Positive Parenting Tips

Does your child have a young mentor?

mentor, guru, spiritual leader, leader, older sibling, first heart break

A child might love his parents, but the world of grownups still seems far and away to him. On the other hand, he might like a slightly older child or mentor for he represents the “cool” factor (which his parents do not) and look up to him.

I will tell you my story. I am a the eldest of the three children and have even as a small child, preferred the company of people elder to me. Being the eldest, I missed having an older sibling. So, when a new neighbour moved in the opposite building complex with a girl four year my senior, I was dazzled. I was nine, and the girl in question 13 years old. We liked each other’s company and played together in our free time. From her I learnt quite a few things. She taught me new games, sometimes helped me with my school work.

However, I also learnt many things which I shouldn’t have had – at least not at that age. Keep in mind, she was already a teenager and behaving like one. She had a few male friends whom she met outside school hours. Now, because her parents wouldn’t have permitted her to meet them, she started using me as her partner in crime. She would take me along saying that we were going for a walk to the nearby park. I was very proud to be useful to her and was happy to be a part of her life. And, so I stayed mum. It was our very own secret. Kids are that innocent!

Meanwhile, new people started moving in in the building complex. My friend cum mentor had friends of her own age now. Gradually, I wasn’t that important. She started avoiding and ignoring me. Initially, I didn’t realize. My mother who never liked me mingling much with the older girl and insisted on playing with other kids my own age, pointed out to me on several occasions that one day I would be dropped like a bag of hot coals. But, rebellious, I wouldn’t pay much attention.

And, then it happened. One day after school, I went to meet my friend taking two candies, one for her and the other one for me. I thought we would enjoy it together. When I entered her house, I saw that she already had her new neighbour friend over. I offered the candy to my friend. When she saw that I was carrying another candy, she insisted that I gave it to her new friend. I refused. And then both the girls ignored me, as if I was not standing there at all. I kept on standing for quite a long time before I couldn’t take this treatment. I ran away from her house. On coming home, I cried and sobbed to my heart’s content. And my mother comforted me. After that fateful day, I never visited my friend’s house. After a few weeks, our paths crossed and she asked me why I didn’t come to play with her anymore. I simply lied saying that I had lots of homework, and so was actually very busy.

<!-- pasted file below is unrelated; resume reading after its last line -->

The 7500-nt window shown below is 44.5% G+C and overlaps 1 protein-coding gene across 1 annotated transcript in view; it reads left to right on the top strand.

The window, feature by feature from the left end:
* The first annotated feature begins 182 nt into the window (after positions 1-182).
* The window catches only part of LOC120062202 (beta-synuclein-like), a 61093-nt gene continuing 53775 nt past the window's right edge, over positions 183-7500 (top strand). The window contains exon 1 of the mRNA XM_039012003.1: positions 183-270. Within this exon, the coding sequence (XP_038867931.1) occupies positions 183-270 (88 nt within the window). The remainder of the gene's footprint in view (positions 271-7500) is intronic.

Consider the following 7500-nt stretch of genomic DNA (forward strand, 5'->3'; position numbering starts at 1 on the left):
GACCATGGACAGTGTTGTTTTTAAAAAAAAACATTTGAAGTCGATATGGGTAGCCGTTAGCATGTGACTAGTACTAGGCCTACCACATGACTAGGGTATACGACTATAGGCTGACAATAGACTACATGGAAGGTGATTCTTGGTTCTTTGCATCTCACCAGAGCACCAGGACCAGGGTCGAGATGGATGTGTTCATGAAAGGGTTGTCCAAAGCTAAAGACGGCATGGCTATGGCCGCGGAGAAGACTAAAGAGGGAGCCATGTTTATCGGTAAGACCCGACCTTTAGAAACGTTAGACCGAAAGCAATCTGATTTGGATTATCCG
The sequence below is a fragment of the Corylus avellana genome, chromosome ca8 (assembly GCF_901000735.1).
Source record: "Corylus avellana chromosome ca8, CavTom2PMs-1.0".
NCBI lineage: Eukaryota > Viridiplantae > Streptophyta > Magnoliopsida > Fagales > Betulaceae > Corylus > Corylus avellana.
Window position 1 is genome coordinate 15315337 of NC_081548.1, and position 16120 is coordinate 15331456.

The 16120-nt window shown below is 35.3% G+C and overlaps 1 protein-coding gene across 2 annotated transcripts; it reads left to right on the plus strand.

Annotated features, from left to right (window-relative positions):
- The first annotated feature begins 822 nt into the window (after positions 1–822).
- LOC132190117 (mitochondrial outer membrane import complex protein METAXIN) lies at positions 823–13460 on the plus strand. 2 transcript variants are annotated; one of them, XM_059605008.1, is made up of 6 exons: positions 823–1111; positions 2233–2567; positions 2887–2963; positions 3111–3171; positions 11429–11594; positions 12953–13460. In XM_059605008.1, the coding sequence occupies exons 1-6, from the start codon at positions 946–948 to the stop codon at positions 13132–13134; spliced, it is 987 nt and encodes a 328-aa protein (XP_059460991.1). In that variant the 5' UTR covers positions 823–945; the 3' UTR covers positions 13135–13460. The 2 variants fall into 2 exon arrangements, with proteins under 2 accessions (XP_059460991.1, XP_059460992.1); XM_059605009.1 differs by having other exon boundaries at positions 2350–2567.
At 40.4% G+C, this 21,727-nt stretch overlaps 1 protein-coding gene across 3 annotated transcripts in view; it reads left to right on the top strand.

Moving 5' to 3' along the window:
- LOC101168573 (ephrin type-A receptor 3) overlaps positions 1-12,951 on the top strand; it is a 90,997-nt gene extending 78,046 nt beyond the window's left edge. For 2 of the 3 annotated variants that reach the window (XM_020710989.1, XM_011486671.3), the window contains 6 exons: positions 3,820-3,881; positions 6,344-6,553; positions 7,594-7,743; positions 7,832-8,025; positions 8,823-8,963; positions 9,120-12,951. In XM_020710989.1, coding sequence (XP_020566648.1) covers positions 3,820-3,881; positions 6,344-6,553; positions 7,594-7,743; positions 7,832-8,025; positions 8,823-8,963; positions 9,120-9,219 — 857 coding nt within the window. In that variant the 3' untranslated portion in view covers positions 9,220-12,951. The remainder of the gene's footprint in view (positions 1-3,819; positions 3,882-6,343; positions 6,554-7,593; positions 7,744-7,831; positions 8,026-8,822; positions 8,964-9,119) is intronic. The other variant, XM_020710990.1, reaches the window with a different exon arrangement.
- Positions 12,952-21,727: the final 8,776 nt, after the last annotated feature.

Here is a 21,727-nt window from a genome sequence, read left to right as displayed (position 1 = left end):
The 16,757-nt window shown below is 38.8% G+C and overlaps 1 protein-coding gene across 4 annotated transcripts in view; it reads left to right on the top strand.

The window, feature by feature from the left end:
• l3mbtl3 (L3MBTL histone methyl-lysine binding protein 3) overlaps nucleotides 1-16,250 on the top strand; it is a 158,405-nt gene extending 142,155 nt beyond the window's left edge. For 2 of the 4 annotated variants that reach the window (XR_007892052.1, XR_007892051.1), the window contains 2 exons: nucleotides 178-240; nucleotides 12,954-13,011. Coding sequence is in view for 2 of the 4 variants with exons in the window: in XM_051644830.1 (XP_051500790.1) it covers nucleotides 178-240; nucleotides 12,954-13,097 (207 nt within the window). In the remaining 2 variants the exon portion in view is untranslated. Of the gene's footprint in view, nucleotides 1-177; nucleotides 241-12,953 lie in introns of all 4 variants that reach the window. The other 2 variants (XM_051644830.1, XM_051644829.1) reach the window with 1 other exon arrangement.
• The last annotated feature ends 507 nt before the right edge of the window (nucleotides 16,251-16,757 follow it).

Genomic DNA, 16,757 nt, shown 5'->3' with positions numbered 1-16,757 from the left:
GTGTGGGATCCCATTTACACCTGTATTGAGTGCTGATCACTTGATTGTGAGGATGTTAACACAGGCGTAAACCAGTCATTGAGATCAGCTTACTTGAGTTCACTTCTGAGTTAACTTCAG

Technically speaking, that was my first heart break. I really thought the sun rose and set with her. She was my mentor, my guru, my friend and the older sibling that I never had. Looking back, it seems funny. I know now what she did was nothing monumentally wrong. She was a 15-year-old girl, of course she wouldn’t have the maturity to handle the situation. But, as a 11-year old, I was hurt and wary. I could never accept any other mentor for the fear of being rejected again.

It is a good thing for kids to have slightly older mentors. In fact, they can be a friend and a sibling rolled into one.

  • They can prove to be older siblings to kids who are elder in their family or don’t have siblings of their own. Believe me, it’s quite a big deal.
  • They can learn many valuable life skills from them. Your timid child might be challenged to be more adventurous under the tutelage of a mentor. For example, I learnt to ride a bicycle with the help of my mentor who was patient enough to drive away my fears and instil confidence in me. In the same way, my daughter has learnt to ride bicycle with the help of a patient 9-year old neighbour.
  • Older kids can sometimes bring insight into a child’s school or project work like his parents might not.

However, there are some red flags too which parents should look out for:

  • Older kids might tend to bully younger kids. They know that young kids adore them, practically follow them like a little puppy, and they might take advantage of it.
  • They might use young kids to their advantage or involve them in not so healthy schemes.
  • Young kids might learn certain things which may do more harm than good. Every child should learn about how their body works, menstruation, growth of breasts and pubic hair, sex, etc., however the kind of information as per age and the source of information are equally important.

There is nothing wrong in a child having a mentor, in fact, many kids look up to their elder siblings as their gurus, but it is important that the parents know the type of things their child is learning from his or her mentor. Also, most young kids develop a sort of crush on their mentors, parents should handle their kids’ feelings delicately, or they can be badly hurt.

Sharing is caring!

Leave a Reply

Theme by Anders Norén